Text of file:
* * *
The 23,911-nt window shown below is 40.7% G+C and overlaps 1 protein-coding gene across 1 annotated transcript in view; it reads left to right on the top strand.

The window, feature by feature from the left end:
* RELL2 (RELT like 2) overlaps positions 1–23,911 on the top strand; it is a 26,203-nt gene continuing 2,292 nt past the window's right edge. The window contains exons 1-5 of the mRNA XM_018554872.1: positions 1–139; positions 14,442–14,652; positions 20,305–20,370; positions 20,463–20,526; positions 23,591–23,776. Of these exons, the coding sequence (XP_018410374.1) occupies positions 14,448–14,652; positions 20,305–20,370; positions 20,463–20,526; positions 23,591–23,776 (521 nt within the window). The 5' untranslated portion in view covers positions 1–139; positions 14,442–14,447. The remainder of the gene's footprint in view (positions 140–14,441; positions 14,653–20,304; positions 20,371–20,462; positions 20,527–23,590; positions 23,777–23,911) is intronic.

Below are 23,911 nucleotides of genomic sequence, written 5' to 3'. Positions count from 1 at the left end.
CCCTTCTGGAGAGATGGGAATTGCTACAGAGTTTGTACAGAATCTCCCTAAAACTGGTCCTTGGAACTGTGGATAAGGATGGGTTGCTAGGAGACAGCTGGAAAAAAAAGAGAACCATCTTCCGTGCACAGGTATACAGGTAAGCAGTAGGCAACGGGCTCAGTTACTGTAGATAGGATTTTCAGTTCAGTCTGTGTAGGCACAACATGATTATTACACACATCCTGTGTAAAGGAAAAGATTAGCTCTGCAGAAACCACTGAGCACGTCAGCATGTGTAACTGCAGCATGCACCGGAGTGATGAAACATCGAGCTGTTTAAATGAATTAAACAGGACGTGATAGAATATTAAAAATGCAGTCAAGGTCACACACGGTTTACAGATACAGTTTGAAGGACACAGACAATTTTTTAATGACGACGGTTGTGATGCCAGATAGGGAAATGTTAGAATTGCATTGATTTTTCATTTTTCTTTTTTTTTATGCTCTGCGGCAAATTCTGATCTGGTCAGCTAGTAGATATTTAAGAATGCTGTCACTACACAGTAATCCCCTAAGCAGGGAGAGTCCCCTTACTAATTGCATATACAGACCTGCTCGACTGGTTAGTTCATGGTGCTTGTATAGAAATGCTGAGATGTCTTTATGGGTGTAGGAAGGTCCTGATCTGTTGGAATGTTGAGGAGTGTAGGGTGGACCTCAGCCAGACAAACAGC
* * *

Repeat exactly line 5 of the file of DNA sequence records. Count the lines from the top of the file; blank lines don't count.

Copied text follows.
CCCTTCTGGAGAGATGGGAATTGCTACAGAGTTTGTACAGAATCTCCCTAAAACTGGTCCTTGGAACTGTGGATAAGGATGGGTTGCTAGGAGACAGCTGGAAAAAAAAGAGAACCATCTTCCGTGCACAGGTATACAGGTAAGCAGTAGGCAACGGGCTCAGTTACTGTAGATAGGATTTTCAGTTCAGTCTGTGTAGGCACAACATGATTATTACACACATCCTGTGTAAAGGAAAAGATTAGCTCTGCAGAAACCACTGAGCACGTCAGCATGTGTAACTGCAGCATGCACCGGAGTGATGAAACATCGAGCTGTTTAAATGAATTAAACAGGACGTGATAGAATATTAAAAATGCAGTCAAGGTCACACACGGTTTACAGATACAGTTTGAAGGACACAGACAATTTTTTAATGACGACGGTTGTGATGCCAGATAGGGAAATGTTAGAATTGCATTGATTTTTCATTTTTCTTTTTTTTTATGCTCTGCGGCAAATTCTGATCTGGTCAGCTAGTAGATATTTAAGAATGCTGTCACTACACAGTAATCCCCTAAGCAGGGAGAGTCCCCTTACTAATTGCATATACAGACCTGCTCGACTGGTTAGTTCATGGTGCTTGTATAGAAATGCTGAGATGTCTTTATGGGTGTAGGAAGGTCCTGATCTGTTGGAATGTTGAGGAGTGTAGGGTGGACCTCAGCCAGACAAACAGC